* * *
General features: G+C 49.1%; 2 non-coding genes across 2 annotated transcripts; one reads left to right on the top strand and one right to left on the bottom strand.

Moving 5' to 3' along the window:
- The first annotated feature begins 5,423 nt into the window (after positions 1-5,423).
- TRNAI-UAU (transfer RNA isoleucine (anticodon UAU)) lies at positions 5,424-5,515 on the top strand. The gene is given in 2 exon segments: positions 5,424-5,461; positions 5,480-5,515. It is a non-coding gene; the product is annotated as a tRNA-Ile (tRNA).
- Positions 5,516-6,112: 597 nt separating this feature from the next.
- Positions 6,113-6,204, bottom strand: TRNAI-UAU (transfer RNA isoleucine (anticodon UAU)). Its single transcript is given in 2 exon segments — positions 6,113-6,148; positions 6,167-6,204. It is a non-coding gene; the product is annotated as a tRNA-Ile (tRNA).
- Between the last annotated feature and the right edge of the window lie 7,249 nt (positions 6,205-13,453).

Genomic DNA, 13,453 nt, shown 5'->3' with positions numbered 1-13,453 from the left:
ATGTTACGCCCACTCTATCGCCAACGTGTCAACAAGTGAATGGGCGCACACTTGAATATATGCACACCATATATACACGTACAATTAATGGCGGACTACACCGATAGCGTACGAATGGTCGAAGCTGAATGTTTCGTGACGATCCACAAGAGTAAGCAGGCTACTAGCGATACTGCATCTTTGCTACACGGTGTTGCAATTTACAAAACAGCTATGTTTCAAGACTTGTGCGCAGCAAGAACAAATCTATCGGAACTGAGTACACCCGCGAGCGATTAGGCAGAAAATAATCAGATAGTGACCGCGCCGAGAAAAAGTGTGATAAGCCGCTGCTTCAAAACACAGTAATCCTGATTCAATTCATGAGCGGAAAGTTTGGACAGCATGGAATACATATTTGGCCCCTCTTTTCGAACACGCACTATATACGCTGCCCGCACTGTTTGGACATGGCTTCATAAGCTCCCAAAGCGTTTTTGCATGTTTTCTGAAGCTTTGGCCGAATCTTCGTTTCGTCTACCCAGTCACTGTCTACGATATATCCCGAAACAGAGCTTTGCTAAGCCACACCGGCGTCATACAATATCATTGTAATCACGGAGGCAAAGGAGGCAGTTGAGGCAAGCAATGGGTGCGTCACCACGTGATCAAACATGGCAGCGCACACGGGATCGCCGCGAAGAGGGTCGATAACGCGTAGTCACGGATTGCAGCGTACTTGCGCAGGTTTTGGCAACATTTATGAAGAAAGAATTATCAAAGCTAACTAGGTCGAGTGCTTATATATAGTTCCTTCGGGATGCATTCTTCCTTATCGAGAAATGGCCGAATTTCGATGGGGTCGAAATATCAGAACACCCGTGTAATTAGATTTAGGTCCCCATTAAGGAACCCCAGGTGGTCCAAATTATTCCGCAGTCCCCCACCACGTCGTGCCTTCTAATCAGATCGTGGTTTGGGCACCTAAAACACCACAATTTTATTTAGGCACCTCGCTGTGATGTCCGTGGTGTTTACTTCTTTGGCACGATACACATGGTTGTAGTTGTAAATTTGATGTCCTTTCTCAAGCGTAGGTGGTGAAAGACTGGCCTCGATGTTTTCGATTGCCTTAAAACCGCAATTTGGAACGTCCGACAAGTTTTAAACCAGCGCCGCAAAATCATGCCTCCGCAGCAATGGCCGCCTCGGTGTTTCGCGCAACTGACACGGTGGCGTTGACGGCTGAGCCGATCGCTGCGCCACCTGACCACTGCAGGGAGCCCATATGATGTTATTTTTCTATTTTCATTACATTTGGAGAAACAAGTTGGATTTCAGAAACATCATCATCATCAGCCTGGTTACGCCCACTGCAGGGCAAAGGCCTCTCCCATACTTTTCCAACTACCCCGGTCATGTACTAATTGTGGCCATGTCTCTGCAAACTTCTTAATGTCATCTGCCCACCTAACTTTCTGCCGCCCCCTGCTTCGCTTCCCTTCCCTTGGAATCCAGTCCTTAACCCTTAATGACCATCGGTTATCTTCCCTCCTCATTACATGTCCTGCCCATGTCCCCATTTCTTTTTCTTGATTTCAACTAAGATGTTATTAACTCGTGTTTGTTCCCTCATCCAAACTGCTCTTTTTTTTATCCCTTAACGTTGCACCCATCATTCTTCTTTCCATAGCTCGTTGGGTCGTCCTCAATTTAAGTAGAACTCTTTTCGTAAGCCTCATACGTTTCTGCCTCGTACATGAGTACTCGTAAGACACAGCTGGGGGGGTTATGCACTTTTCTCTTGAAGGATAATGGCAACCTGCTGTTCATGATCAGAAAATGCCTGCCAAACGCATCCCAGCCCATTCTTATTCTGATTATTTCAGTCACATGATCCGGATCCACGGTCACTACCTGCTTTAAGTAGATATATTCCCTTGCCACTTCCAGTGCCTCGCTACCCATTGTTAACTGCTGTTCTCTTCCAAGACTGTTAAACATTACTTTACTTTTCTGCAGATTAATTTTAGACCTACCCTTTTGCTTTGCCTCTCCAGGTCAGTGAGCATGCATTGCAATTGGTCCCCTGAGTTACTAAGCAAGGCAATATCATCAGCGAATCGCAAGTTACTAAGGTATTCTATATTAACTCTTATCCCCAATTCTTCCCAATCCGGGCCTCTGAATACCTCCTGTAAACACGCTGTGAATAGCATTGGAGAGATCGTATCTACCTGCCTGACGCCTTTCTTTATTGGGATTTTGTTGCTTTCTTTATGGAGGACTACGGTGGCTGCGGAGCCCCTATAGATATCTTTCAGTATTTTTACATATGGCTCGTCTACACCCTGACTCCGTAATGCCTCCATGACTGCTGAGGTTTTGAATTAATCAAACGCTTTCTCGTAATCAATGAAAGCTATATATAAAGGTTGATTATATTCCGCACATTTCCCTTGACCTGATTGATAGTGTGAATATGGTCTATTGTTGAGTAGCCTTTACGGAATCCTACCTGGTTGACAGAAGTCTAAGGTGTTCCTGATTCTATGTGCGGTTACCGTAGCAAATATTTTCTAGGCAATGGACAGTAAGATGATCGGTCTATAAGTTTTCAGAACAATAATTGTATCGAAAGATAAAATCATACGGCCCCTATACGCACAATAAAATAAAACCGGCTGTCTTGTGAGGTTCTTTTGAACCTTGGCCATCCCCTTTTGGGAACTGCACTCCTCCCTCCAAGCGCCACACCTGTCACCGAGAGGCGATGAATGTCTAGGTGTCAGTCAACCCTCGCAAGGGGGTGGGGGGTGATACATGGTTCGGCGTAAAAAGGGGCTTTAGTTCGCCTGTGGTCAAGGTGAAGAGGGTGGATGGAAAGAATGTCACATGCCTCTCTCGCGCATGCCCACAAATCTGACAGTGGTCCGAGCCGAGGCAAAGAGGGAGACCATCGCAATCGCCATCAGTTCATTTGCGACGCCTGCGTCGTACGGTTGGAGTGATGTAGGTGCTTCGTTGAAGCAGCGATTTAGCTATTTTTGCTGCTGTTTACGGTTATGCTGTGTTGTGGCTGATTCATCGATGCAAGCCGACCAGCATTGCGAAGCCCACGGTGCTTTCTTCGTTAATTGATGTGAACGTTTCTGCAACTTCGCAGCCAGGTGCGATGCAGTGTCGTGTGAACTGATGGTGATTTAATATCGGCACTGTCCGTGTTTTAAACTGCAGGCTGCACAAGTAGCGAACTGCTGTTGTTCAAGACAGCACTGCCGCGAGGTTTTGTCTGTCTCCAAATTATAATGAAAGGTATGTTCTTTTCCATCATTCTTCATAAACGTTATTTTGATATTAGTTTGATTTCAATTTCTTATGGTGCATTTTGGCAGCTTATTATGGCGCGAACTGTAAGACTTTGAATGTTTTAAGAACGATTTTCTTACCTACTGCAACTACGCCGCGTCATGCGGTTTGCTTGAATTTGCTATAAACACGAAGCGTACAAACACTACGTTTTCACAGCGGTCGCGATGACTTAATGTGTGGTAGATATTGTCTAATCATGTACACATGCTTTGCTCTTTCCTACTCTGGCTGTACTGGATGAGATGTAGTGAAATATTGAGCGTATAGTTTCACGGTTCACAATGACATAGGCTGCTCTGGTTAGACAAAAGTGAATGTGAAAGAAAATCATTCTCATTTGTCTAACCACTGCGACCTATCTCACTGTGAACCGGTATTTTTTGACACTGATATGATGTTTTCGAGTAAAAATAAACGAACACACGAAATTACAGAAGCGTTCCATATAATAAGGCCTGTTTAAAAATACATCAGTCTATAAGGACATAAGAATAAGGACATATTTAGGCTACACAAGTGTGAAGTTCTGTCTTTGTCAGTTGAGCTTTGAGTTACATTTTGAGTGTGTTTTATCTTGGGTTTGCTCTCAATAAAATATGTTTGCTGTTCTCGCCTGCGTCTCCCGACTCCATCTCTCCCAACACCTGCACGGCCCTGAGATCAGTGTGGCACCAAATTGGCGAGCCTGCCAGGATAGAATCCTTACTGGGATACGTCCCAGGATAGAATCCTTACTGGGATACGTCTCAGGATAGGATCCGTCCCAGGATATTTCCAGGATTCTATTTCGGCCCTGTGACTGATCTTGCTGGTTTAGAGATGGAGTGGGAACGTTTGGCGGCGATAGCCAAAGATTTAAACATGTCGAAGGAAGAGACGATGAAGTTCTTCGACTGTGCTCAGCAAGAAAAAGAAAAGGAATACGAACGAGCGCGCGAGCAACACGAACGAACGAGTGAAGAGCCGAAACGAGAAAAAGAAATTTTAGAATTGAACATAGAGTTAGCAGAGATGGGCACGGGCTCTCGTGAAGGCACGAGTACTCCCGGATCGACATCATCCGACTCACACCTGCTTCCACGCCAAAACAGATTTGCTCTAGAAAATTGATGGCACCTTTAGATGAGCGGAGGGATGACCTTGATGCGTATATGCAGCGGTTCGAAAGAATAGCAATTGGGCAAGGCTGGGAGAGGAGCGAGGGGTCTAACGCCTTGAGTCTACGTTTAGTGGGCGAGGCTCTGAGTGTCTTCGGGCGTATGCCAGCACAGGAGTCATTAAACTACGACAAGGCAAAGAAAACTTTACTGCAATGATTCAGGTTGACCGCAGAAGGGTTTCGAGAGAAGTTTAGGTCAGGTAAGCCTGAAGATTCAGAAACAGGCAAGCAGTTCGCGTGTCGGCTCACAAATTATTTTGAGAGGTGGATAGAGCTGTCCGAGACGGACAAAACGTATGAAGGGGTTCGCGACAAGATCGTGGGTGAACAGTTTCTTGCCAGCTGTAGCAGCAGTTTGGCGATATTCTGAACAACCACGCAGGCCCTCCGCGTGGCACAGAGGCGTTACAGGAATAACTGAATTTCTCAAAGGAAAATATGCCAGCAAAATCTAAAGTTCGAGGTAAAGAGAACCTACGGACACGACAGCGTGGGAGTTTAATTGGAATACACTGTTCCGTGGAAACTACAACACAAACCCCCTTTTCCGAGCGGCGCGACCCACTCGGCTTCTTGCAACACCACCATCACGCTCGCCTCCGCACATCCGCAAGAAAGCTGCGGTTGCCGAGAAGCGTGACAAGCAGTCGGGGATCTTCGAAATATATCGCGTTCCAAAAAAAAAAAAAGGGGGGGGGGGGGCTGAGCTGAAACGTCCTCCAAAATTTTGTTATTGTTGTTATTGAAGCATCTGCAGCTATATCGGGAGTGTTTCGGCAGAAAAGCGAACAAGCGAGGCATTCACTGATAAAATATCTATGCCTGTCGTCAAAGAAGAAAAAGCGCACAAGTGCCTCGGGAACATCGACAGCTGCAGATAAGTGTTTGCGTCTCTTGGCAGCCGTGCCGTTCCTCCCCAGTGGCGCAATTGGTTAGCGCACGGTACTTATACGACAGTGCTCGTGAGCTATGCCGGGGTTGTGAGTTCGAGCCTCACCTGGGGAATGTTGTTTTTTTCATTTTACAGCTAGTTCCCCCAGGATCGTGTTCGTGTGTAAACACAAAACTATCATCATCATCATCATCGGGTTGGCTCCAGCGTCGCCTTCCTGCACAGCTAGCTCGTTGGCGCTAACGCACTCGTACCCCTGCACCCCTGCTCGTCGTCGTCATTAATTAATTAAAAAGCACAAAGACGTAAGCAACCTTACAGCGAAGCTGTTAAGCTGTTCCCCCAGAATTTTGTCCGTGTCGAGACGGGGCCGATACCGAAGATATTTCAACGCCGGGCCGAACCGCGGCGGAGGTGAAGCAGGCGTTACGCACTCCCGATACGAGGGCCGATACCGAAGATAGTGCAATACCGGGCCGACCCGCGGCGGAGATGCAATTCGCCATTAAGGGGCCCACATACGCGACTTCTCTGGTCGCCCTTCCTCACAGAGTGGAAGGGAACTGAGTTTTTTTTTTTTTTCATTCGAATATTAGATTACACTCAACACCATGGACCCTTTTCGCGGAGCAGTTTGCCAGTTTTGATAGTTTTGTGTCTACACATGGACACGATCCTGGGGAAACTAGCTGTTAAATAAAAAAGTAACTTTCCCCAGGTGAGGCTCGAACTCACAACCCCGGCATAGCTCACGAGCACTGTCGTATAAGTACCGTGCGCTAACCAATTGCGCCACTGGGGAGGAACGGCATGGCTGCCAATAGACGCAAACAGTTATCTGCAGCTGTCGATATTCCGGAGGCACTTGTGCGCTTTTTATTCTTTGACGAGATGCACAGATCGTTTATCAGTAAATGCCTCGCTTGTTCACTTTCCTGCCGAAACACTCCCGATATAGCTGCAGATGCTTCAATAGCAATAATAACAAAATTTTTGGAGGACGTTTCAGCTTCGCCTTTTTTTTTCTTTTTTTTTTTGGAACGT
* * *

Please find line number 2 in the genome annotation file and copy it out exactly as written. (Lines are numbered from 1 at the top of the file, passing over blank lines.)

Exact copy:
Moving 5' to 3' along the window: